If like most pundits, you believe Donald Trump can only win the presidency when hell freezes over, all I can say is you better get ready for an orange White House. And you can blame Ron Howard for subjugating biblical order by dousing the lake of fire with “Inferno,” his cryogenic assault on the underworld.

The perpetrator of this subterranean polar vortex is old friend Robert Langdon, the famed Harvard symbologist who tarnished the Holy Grail in “The Da Vinci Code” and darkened the Illuminati in “Angels and Demons.” Now Langdon is besmirching nothing less than Dante and his epic 14,233-line poem, “The Divine Comedy,” by randomly sourcing its vision of hell for clues in his quest to halt a man-made pandemic threatening to wipe out half the world’s population.

It’s supposed to be a race against time, but unfolds at a glacial pace under the icy direction of Howard, who in his third go-round at the helm of the much-maligned, but financially lucrative franchise still hasn’t gotten a handle on making these bungled endeavors anything more than a chore. His first mistake — among many — is hiring David Koepp (he, of “Mordecai” fame) to adapt Dan Brown’s best-seller. Koepp, who also penned “Angels and Demons,” strives for complexity, but delivers only convolution by siccing multiple demons on Langdon’s tail, as the asexual professor traipses across Italy with a hot, young doctor (a slumming Felicity Jones) in tow.

It’s basically Langdon — once again played by a surprisingly low-energy Tom Hanks — against the world; constantly being pursued by multiple bad guys and gals, including a ruthless female assassin (Ana Ularu), a funny, genial Bond-type villain (scene-stealer Irrfan Khan) and a World Health Organization honcho (Omar Sy) backed by a dozen black-ops. Who knew WHO packed heat? But that’s the only warmth you’ll feel as the discombobulated story slogs along through one gorgeous city after another.

And thank God for the scenery. Without it, “Inferno” would be a complete waste of time, as it faithfully follows the series formula of Langdon and a steady rotation of platonic female companions gathering clues, dodging bullets and reciting reams of expository dialogue to keep us from getting more confused than we already are. And from the moment a brilliant biotech mogul (a wasted Ben Foster from the year’s best movie, “Hell or High Water”) leaps to his death after leaving a plague behind aimed at “creating a better world,” the movie becomes a repetitive cycle of Hanks and Jones escaping one death-defying scrape after another.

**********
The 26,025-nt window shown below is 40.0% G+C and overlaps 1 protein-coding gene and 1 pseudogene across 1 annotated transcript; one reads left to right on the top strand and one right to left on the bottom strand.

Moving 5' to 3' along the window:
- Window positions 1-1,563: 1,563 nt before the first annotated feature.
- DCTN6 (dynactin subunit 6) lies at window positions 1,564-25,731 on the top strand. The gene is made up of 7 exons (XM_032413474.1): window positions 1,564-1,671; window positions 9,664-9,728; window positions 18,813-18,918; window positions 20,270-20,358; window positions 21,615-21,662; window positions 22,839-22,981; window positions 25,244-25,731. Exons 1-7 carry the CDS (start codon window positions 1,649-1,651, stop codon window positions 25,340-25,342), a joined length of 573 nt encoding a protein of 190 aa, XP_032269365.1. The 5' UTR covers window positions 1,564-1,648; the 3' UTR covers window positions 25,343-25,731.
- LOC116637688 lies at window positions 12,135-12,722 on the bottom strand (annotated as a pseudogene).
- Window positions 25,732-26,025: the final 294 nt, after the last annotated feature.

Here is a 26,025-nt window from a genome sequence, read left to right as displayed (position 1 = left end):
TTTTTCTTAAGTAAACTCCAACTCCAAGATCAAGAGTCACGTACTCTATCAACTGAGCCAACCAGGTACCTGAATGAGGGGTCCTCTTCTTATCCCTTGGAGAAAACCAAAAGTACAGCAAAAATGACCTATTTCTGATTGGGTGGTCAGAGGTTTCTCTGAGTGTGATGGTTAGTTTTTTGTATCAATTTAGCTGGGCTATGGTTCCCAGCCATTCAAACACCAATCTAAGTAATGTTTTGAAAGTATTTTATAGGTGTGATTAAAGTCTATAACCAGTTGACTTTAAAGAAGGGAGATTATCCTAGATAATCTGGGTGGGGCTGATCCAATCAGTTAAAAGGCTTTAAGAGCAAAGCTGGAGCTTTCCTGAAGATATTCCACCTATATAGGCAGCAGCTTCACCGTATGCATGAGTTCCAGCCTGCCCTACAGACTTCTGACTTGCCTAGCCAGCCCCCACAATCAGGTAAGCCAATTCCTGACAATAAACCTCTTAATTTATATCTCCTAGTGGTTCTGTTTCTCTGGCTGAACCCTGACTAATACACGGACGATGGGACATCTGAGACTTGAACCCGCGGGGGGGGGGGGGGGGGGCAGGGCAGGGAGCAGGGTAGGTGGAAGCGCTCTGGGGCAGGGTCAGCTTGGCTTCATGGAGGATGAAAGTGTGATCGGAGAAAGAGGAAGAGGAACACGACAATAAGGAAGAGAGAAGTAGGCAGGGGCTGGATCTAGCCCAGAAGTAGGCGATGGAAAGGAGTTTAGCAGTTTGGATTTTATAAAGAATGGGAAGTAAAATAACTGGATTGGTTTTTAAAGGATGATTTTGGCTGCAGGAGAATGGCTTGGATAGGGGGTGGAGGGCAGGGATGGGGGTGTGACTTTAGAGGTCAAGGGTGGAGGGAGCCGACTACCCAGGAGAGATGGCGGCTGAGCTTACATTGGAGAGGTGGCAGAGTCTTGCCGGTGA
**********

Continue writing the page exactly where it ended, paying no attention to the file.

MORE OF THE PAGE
At least the two actors have chemistry, despite the significant age difference, but since when has Langdon loved women? Or any other human, for that matter? He’s all about the symbols history’s finest artists have seeming left behind for only he to find. There are a bunch of them here, most notably Botticelli’s “Map of Hell” and Dante’s death mask. But if Foster’s Bertrand Zobrist really wanted to halve the world population, why would he or his fellow save-the-environment zealots tip him off to such obvious tips? But then little of what “Inferno” offers makes sense, including why Langdon has total recall of historical minutia when he can barely remember his name after getting conked in the head and winding up in a hospital with that old movie standby — amnesia.

He thinks he’s at Mass General, but he’s actually in Florence with Jones’ pretty MD, Sienna Brooks, at his side ready to help him escape when an assassin arrives during non-visiting hours. And as Langdon RUNS only minutes after awakening from a coma, he’s experiencing his own Hieronymus Bosch retrospective inside his head. These nightmarish images do allow Howard a rare chance at creativity, as we see what Langdon is seeing, including ghouls, asps and commuters with their heads twisted backwards. Remind you of the Red Line?

The most striking visuals arrive late in the picture, when the action moves to the blood-red waters beneath the breathtaking Basilica Cistern in Istanbul. It’s so beautiful you curse all those dull actors getting in the way with their silly shootouts and fisticuffs. No wonder “Inferno” winds up as futile as Dante’s bid to win the heart of his elusive Beatrice. At least he has one of history’s greatest writings to show for it; while “Inferno” has nothing.

“Inferno”
Cast includes Tom Hanks, Felicity Jones, Ben Foster, Omar Sy, Irrfan Khan and Sidse Babett Knudsen.
(PG-13 for sequences of action and violence, disturbing images, some language, thematic elements and some sensuality.)
Grade: C-